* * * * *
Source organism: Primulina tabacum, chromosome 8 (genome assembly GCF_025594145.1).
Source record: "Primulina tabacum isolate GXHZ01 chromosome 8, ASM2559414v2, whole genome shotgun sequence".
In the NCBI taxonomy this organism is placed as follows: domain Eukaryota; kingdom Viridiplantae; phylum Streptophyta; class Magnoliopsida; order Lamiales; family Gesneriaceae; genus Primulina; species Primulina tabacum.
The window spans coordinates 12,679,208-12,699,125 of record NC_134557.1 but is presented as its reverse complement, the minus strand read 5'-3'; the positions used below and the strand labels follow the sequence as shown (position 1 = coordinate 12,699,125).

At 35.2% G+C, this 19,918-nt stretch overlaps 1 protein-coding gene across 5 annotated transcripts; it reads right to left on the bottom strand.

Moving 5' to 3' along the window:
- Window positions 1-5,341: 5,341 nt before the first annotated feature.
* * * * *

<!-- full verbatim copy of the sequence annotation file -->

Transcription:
Source organism: Primulina tabacum, chromosome 8 (genome assembly GCF_025594145.1).
Source record: "Primulina tabacum isolate GXHZ01 chromosome 8, ASM2559414v2, whole genome shotgun sequence".
In the NCBI taxonomy this organism is placed as follows: domain Eukaryota; kingdom Viridiplantae; phylum Streptophyta; class Magnoliopsida; order Lamiales; family Gesneriaceae; genus Primulina; species Primulina tabacum.
The window spans coordinates 12,679,208-12,699,125 of record NC_134557.1 but is presented as its reverse complement, the minus strand read 5'-3'; the positions used below and the strand labels follow the sequence as shown (position 1 = coordinate 12,699,125).

At 35.2% G+C, this 19,918-nt stretch overlaps 1 protein-coding gene across 5 annotated transcripts; it reads right to left on the bottom strand.

Moving 5' to 3' along the window:
- Window positions 1-5,341: 5,341 nt before the first annotated feature.